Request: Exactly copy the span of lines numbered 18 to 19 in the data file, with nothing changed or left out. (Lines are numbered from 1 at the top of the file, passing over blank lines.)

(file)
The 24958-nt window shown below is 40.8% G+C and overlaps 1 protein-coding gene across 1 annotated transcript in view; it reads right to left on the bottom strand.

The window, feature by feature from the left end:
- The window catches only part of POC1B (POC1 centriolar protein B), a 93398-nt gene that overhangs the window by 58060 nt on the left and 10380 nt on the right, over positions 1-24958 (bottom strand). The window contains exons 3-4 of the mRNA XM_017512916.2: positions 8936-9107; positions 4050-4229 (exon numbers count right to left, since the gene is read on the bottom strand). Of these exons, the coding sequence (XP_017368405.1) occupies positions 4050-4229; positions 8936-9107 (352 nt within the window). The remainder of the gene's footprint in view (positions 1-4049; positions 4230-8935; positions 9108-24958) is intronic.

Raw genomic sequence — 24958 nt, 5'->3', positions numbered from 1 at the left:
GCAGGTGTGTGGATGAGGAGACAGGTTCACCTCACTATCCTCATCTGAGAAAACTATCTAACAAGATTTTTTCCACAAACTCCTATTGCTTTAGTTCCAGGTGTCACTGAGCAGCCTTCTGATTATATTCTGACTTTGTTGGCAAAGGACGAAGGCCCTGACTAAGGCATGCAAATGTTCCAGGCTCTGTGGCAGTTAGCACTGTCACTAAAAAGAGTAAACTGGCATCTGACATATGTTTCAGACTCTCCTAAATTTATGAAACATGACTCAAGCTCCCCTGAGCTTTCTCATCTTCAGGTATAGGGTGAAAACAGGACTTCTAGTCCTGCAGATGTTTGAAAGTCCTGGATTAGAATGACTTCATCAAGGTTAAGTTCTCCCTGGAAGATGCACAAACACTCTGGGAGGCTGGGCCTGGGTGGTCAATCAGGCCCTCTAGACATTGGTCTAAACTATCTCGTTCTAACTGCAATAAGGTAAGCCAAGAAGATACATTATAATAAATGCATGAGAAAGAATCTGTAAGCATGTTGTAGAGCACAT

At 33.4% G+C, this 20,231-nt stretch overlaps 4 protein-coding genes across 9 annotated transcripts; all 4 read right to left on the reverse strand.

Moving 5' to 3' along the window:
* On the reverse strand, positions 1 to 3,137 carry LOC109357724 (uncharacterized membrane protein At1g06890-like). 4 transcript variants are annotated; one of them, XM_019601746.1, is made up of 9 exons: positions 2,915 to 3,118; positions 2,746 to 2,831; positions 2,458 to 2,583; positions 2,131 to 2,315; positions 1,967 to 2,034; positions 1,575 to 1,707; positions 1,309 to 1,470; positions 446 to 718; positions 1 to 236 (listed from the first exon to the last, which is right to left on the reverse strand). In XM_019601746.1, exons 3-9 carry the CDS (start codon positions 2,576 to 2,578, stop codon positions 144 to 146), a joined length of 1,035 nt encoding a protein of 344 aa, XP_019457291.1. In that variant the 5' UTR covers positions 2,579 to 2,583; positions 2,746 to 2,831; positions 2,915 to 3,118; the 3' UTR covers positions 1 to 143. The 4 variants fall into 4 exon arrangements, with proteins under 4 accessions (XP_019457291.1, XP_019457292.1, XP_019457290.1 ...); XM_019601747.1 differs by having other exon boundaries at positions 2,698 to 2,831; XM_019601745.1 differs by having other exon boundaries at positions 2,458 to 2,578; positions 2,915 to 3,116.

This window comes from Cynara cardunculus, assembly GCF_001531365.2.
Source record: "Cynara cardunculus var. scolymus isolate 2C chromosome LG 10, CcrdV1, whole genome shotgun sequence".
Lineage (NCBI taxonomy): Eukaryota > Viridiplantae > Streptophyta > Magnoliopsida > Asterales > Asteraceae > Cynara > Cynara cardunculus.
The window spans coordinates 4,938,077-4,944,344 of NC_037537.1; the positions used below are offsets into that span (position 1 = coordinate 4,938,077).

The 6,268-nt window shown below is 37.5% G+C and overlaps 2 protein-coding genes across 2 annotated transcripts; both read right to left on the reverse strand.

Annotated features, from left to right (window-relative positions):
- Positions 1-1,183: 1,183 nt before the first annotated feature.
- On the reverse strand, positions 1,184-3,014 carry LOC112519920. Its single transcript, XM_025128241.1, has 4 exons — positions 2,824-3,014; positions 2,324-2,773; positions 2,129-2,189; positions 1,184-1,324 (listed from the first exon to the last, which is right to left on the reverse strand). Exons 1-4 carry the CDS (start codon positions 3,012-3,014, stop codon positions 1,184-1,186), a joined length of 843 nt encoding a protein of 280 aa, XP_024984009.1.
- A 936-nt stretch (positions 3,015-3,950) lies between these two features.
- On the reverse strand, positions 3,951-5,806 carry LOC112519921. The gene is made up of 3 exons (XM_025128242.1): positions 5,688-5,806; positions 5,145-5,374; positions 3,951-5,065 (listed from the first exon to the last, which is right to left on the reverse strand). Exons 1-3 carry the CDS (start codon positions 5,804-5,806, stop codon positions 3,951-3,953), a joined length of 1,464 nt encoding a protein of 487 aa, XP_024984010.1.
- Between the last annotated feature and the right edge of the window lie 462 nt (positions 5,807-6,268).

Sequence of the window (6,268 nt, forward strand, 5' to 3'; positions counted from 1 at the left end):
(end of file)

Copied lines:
- On the reverse strand, positions 3,951-5,806 carry LOC112519921. The gene is made up of 3 exons (XM_025128242.1): positions 5,688-5,806; positions 5,145-5,374; positions 3,951-5,065 (listed from the first exon to the last, which is right to left on the reverse strand). Exons 1-3 carry the CDS (start codon positions 5,804-5,806, stop codon positions 3,951-3,953), a joined length of 1,464 nt encoding a protein of 487 aa, XP_024984010.1.
- Between the last annotated feature and the right edge of the window lie 462 nt (positions 5,807-6,268).